Research grant for identification of harmful compounds in the aquatic environment
Vrije Universiteit Amsterdam has been awarded a research grant of 600.000 euros from NWO-TTW for the project RoutinEDA. The project aims to develop new technologies to detect harmful substances in the aquatic environment.
The aquatic environment is contaminated with a large diversity of toxic organic substances that may negatively affect public and ecosystem health. These substances are found in waste water, surface waters and drinking water sources and are known as ‘Chemical of Emerging Concern’ (CECs). Water boards and drinking water companies that are responsible for treating and purifying the water are faced with a difficult task, as not all substances are easily identified or even known.
The RoutinEDA project is one of five projects to receive a grant within the Partnership programme TTW-STOWA-KWR-TKI Watertechnologie. The aim of RoutinEDA is to develop new technologies for the detection of unidentified harmful compounds in the aquatic environment. The researchers will make use of Effect-Directed Analysis (EDA), whereby in vitro bio-assays are used to map toxicity in combination with high resolution mass spectrometry.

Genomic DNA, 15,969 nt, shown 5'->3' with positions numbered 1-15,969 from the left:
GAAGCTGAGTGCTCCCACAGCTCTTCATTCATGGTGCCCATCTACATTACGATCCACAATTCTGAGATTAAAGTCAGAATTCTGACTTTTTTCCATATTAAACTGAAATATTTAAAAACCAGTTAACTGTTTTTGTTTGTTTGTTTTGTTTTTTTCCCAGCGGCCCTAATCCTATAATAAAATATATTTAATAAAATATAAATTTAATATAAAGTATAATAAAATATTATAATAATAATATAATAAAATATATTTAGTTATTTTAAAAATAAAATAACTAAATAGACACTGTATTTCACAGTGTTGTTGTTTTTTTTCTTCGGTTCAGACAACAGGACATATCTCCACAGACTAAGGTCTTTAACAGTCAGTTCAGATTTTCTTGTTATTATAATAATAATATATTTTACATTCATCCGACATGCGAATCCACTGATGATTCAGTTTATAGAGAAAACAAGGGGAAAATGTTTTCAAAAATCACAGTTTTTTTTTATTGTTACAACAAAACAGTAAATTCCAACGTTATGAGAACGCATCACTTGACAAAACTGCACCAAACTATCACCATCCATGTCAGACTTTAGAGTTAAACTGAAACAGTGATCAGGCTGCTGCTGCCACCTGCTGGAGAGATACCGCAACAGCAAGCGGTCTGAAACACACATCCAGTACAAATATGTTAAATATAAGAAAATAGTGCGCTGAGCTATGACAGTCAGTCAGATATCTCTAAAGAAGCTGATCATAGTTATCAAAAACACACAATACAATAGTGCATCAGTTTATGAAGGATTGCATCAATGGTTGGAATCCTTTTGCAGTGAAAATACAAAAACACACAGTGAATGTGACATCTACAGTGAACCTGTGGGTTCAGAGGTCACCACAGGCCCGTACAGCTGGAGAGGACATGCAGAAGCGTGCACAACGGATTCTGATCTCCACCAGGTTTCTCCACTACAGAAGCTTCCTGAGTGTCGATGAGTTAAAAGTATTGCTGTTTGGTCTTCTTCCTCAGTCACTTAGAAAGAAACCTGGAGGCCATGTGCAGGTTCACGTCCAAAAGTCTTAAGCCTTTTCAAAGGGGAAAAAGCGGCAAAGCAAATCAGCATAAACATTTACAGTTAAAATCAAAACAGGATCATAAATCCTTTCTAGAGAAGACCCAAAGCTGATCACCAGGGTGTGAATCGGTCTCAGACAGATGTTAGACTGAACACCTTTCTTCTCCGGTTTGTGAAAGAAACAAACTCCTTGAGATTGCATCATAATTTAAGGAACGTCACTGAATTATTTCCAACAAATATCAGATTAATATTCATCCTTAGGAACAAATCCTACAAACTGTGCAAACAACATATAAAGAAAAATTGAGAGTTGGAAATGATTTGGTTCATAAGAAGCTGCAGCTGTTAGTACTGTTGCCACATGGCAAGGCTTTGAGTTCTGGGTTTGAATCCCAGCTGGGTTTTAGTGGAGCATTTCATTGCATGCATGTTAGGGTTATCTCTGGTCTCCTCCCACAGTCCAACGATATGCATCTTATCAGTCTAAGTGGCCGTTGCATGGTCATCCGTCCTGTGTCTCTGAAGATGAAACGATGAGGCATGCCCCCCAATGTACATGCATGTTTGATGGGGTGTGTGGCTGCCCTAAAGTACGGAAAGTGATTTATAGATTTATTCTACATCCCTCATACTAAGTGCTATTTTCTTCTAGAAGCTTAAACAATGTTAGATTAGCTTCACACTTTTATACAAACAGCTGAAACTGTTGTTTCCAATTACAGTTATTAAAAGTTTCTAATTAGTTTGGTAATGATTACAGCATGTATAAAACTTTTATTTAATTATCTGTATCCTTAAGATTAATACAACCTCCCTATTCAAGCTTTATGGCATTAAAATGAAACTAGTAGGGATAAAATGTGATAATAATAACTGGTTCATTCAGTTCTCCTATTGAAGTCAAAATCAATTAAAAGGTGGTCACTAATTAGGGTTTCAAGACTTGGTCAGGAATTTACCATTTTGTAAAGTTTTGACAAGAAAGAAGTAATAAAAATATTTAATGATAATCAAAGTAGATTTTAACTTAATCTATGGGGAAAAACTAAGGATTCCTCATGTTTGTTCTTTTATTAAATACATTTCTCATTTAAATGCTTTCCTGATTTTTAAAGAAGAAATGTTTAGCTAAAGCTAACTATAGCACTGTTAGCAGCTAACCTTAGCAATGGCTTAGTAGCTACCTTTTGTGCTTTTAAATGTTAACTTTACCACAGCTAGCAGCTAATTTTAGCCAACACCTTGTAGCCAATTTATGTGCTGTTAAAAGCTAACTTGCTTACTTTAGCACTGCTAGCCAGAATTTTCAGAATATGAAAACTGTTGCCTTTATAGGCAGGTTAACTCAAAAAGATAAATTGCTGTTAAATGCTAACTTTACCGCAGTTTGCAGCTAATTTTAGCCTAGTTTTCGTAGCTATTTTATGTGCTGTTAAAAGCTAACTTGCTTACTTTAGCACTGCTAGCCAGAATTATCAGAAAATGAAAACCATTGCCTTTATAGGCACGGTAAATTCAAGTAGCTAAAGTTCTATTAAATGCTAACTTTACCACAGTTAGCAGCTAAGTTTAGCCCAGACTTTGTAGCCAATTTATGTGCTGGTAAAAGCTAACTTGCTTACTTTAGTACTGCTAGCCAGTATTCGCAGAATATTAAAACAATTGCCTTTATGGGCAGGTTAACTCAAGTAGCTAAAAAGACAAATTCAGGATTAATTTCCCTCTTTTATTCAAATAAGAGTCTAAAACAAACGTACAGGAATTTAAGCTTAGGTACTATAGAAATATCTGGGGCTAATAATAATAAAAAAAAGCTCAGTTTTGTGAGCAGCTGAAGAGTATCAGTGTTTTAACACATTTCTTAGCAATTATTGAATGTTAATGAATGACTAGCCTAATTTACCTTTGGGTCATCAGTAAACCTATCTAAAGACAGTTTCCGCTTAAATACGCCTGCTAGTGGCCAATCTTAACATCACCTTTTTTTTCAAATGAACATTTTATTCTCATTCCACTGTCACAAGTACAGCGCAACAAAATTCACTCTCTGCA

RoutinEDA will build on earlier work funded by STW and aims to finally advance EDA to nanoscale in which post separation microfluidic spotters will be combined with microarray toxicity bioassays.
Two PhD positions
The four-year project will start 1 November and is led by Marja Lamoree (department Environment & Health, Vrije Universiteit), in collaboraton with Jeroen Kool (BioAnalytical Chemistry). Also involved is Timo Hamers (Environment & Health). The project will include two PhD positions.